I met Mr Tiwari for the last time in December 2005. He had come to Delhi on work and was staying at the Taj Mahal hotel on Mansingh Road. We went to meet him, my grandmother, mother and I, but he didn’t even look at us. He was surrounded by people. After waiting nearly an hour, I wrote on a chit of paper, ‘Please come and have tea with us at home when you get some time’ and gave it to one of his staffers. When he was leaving the hotel, he saw we were still waiting, pointedly rolled the chit into a ball and threw it away.
That was it, my mind was made up.
My lawyer and I did a lot of research, but he was nervous because my case was so unique. Besides, Mr Tiwari was a powerful man. I was scared, too. I was aware that my case might be thrown out because it could be seen as publicity-seeking. There were also the phone calls at night. Over the past decade, we had intermittently received calls threatening that I would be chopped into pieces and dumped in a gutter, or meet some other end. Mr Tiwari had always denied any connection with these, saying “Yeh to hamare dushman honge. (They must be from my enemies.)”
On 5 July 2007, I suffered a heart attack. I was watching Wimbledon at home when I felt severe pain in my back. The doctor who came home could not diagnose that I had suffered a heart attack and prescribed Voveran. I continued working. By September 2007, we were ready to file a case. On the night of 12 September, I suffered a cerebral stroke, because the heart attack had left me with two clots in my heart. While I lay in hospital, barely conscious, my lawyer filed the case at the Delhi High Court on 13 September. In shock over my stroke, he forgot a technicality: when you file a case against a prominent government functionary, you need to give notice of two months.
When my medical reports came, the reason given for my heart attack and cerebral stroke was stress and insomnia. I started doing yoga and meditation and taking lessons in Hindustani classical music. I recovered slowly; only, my left leg felt unsteady. It still does.
In April 2008, I filed the case again at the Delhi High Court. On 25 November 2008, the Court issued summons to Mr Tiwari; he became the first sitting governor in India to be summoned to court. Mr Tiwari challenged the order on the grounds that he as governor was exempt from appearing in court. In November 2009, the Delhi High Court dismissed the case on technical grounds, but I decided to challenge the order. The hearings in court were traumatic. I was routinely called a ‘bastard’, a publicity hound, a blackmailer; my mother was called an ‘unchaste’ woman. It struck me then that the word ‘bastard’ is deeply discriminating and humiliating. It violates our fundamental right to equality. I filed a petition to ban the use of the word in the public domain.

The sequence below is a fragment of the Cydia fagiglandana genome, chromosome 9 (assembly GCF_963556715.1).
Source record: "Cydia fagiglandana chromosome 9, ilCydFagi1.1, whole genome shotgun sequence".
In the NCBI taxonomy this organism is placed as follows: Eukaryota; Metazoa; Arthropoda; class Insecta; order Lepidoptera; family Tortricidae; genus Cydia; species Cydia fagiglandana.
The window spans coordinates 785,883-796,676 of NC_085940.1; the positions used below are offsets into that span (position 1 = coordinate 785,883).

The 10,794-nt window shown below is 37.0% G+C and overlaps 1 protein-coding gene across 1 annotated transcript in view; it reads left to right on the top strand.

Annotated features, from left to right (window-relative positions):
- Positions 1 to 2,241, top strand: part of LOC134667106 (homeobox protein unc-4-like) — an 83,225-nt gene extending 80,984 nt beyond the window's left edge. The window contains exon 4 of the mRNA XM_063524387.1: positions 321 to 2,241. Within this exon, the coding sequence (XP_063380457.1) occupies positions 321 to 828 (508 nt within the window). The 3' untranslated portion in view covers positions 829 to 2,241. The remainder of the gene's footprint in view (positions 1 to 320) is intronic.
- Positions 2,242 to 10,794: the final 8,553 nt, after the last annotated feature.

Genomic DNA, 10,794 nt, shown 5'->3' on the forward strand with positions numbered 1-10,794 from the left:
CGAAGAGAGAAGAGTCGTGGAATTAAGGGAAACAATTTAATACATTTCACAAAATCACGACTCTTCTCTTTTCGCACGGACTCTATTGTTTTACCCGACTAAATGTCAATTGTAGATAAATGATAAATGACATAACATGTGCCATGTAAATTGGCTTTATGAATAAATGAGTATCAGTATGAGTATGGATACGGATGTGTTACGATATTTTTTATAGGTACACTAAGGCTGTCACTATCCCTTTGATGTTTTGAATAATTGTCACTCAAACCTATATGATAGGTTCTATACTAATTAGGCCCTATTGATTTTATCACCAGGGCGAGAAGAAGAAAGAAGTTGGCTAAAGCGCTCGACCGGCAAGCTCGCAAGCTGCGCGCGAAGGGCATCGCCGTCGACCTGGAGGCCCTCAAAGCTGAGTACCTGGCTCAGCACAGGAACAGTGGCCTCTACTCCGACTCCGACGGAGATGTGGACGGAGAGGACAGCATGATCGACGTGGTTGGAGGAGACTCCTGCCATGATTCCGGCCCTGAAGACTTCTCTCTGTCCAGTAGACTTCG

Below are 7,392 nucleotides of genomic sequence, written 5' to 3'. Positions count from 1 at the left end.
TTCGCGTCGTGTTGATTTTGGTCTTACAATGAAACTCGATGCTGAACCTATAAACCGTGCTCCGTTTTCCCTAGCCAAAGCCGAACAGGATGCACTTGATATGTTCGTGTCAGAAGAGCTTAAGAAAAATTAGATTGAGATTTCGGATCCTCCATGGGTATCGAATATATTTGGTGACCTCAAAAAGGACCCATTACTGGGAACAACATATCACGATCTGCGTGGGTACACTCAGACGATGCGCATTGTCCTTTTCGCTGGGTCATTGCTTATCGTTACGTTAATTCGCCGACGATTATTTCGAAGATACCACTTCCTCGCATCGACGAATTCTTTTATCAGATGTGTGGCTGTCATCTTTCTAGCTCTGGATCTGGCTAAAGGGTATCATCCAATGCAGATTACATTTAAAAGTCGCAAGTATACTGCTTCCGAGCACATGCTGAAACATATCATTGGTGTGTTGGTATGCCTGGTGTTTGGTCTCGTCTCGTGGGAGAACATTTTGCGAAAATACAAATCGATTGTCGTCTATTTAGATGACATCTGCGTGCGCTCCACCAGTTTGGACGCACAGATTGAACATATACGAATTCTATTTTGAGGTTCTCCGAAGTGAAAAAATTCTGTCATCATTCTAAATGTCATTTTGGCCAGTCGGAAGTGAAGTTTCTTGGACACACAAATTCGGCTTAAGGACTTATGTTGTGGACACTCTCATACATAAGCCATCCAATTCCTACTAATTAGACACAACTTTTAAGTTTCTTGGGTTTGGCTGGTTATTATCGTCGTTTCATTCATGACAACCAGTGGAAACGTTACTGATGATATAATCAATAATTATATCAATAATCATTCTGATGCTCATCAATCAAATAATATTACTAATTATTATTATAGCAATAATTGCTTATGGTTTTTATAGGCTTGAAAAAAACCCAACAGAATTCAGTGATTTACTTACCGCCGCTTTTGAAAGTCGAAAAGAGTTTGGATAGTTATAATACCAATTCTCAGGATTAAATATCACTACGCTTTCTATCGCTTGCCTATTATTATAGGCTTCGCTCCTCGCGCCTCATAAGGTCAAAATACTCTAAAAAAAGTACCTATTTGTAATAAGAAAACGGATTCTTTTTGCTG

In April 2010, the Delhi High Court ordered Mr Tiwari to file his written statement within four weeks. In the two years since the case had been filed, he had not even bothered to reply to the suit; this is how the powerful treat the law of the land. On 23 December 2010, the Delhi High Court passed a historic order in my favour, distinguishing between paternity (referring to the biological father) and legitimacy (referring to the legal father). Justice JS Ravindra Bhat wrote, ‘The court is of opinion that “legitimacy” and “paternity” are both valid interests of the child that may be accorded recognition under Indian law without prejudice to each other. While “legitimacy” may be established by a legal presumption, “paternity”has to be established by science and other reliable evidence.’
The order called on Mr Tiwari to undergo a DNA test. The court pressed for urgency in the matter of the blood test, as ‘vital evidence may be lost forever’, referring to Mr Tiwari’s advanced age. (He was 86 at the time).
The matter was listed before the Joint Registrar of the Delhi High Court eight to 10 times, but Mr Tiwari did not provide his sample. Finally, the Joint Registrar of the Court fixed the date 1 June 2011 for Mr Tiwari to give his sample. On the day, he appealed through his lawyer that he cannot be forced to furnish his DNA sample. Unfortunately for me, the Delhi High Court upheld this in September 2011.
I appealed. On 27 April 2012, the Delhi High Court set aside the previous order and held that Mr Tiwari had to provide his blood sample. Most significantly, the Court stressed that if he refused to do so, then a reasonable police force could be called upon to make him comply. This meant that if Mr Tiwari mobilised a thousand followers in his support, the Court had the authority to get an appropriate number of policemen to handle them. Mr Tiwari appealed before the Supreme Court that his fundamental right to privacy was being violated by the order to provide his blood sample. But the Supreme Court said that as a consideration to his advanced age, the blood sample could be collected from his home in Dehradun.
On 29 May 2012, I saw Mr Tiwari for the first time since 2005, when my lawyer, my mother, the officials assigned by the Court and I went to his house. He was rather chatty. He asked me, “Aur beta, tumhari padhai kaisi chal rahi hai? (Son, how are your studies progressing?)” I said, “Thanks to you, I have had to put my studies on hold for doing the rounds of courts.’ When I pointed out a striking photograph of Nehruji on a wall to my lawyer, Mr Tiwari called one of his guards. “Dekho beta kya bol raha hai. Unhe yeh tasveer pasand aayi hai. Unko yeh bhent kar doh. (See what the boy is saying. He likes that photograph. Gift it to him.)” I said immediately, “Aapke bahut bhent mile hain, ab bas apna blood sample de dijiye (I have got plenty of gifts from you, just give us your blood sample now.)”
He gave his blood peacefully. When we had to sign the blood sample, he turned to my mother. “Tumhari awaaz bahut din nahin suni. Raag Durga suna do. (I haven’t heard your voice in ages. Sing something in Raag Durga.)” My mother was stunned. She said, “You are confusing me again. Sign, and let us go.”
I trust the samples will not be tampered with. I have reason to believe this because the courts have supported my quest. When the test results are out, I will move an affidavit to change my name to Rohit Shekhar Tiwari Singh. Singh, after my hero, my maternal grandfather Professor Sher Singh. Then, I will demand compensation for the maintenance that Mr Tiwari did not pay all these years. Earlier, I didn’t intend to seek money, but his arrogance during the trial has made up my mind. I will make him pay for all this.